The Reagan administration, charging that the International Court of Justice is being misused by Nicaragua and the communist bloc for political and propaganda purposes, yesterday ended the 39-year-old policy under which the United States had agreed to abide by the court's decisions automatically.
The move followed a U.S. decision in January to boycott court proceedings on charges that the United States has supported guerrillas trying to overthrow Nicaragua's leftist government. The walkout came after the Hague-based tribunal, commonly called the World Court, rejected U.S. arguments that it lacked jurisdiction in the case.
The latest administration action reversed almost four decades of U.S. efforts to obtain widespread international recognition of the World Court as a forum for resolving disputes through international law.
The administration contended yesterday that the United States had been "disappointed" in its original expectations that other countries would follow the U.S. lead and voluntarily accept the court's jurisdiction.
Instead, the administration noted in a State Department statement, fewer than one-third of the world's nations have accepted the court's jurisdiction, "and the Soviet Union and its allies have never been among them."
The U.S. action now means that only Britain, among members of the U.N. Security Council, automatically abides by court rulings.
However, the action seemed likely to provoke a new wave of criticism that it is undermining respect for the rule of law and fueling suspicions in other countries that the United States is trying to cover up its activities against Nicaragua.
Sen. Mark O. Hatfield (R-Ore.) last night said, " Ayatollah Ruhollah Khomeini of Iran , Libyan leader Muammar Qaddafi and all the other world-class thugs who thrive on the rule of the jungle will no doubt welcome this decision."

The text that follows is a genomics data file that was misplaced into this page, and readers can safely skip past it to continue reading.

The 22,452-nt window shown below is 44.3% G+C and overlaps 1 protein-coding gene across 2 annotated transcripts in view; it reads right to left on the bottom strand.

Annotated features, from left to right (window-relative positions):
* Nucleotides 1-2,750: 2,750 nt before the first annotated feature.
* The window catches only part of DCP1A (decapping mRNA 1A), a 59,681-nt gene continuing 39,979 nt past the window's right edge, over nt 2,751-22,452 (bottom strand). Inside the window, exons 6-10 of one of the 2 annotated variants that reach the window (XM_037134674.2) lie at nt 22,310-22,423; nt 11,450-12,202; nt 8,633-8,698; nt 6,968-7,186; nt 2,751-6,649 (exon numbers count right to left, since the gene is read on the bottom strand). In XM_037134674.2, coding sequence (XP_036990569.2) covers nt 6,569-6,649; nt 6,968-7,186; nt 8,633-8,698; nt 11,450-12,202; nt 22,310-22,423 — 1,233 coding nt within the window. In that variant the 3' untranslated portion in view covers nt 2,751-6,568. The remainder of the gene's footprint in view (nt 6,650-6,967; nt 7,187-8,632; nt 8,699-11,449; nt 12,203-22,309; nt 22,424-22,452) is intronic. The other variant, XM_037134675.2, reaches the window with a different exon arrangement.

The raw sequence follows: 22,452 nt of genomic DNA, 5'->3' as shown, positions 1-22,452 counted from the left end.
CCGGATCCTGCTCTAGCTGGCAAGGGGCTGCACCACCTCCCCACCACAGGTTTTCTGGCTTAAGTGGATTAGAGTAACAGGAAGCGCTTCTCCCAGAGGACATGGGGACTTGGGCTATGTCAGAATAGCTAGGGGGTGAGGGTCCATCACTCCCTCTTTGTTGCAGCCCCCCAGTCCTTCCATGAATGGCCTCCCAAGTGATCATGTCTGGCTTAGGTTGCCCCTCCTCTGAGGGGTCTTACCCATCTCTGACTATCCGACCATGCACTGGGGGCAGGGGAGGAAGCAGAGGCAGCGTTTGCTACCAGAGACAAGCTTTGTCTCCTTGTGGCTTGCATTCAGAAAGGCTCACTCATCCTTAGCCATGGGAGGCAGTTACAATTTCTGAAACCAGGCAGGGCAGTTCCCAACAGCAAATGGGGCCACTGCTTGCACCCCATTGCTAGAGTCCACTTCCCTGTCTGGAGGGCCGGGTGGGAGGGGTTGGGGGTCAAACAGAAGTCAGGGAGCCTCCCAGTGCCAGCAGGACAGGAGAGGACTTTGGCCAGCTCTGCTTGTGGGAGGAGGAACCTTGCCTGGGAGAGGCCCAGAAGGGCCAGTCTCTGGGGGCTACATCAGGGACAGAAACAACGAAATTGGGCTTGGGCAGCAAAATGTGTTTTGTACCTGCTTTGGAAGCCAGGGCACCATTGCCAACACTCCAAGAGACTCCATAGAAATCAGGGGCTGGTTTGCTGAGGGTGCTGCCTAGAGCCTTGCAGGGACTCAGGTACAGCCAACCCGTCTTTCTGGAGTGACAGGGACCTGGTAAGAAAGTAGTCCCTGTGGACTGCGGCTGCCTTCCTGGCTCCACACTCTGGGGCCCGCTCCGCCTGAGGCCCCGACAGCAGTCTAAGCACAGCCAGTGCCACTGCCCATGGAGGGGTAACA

Hatfield said he was introducing a non-binding resolution that would put the Senate on record as "deploring" the administration action, and a similar resolution was expected in the House.
What the administration did yesterday was to scrap its 1946 agreement to comply automatically with the court's rulings in cases involving other nations that also had accepted the tribunal's "optional compulsory jurisdiction." That means that countries accepting the court's blanket jurisdiction can sue each other.
U.S. officials stressed, however, that the United States will continue to deal with the court in cases in which Washington has agreed with other governments, either through treaties or other agreements, that the court is the proper forum for resolution of their disputes. Typically, such cases involve commercial, legal or boundary problems.
There is one American, Stephen M. Schwebel, among the court's 15 judges, who are elected by the U.N. General Assembly and Security Council. Abraham D. Sofaer, the State Department's legal advisor, said Schwebel's position will not be affected by the U.S. action. Sofaer also noted that the United States will continue paying its U.N.-assessed share of the court's administrative costs.
In defending the administration's position that the Nicaraguan charges do not belong in the World Court, Sofaer contended that the matter involved a political dispute that more properly should have been brought to a political forum. He suggested more appropriate venues would be the Security Council or the Contadora negotiating process, which is seeking a comprehensive peace plan for Central America.
"We believe that the Nicaraguans are supported by Cuba and the Soviet Union," Sofaer said. "We believe that the Nicaraguan effort to export revolution is a part of a general effort by communist regimes to take over and undermine democracies."
Under those circumstances, he insisted, the United States and its allies have the right to engage in "collective self-defense" against Nicaraguan activities.
When the administration decided in January to boycott the Nicaraguan case, there appeared to be general agreement among international law experts that the United States had ample precedent for refusing the court's authority since so many other countries have rejected unlimited court jurisidiction.
However, administration sources privately acknowledged that they had encountered sharp differences within the legal community about the wisdom of acting solely on that legal point. Many experts have argued publicly that the United States would have been wiser to allow the case to be argued on its merits.
But, the sources said, the administration decided in January that further hearings would expose the degree to which the United States had aided the Nicaraguan guerrillas. They also said such disclosure would give Nicaragua a major propaganda victory and potentially damage U.S. intelligence activities.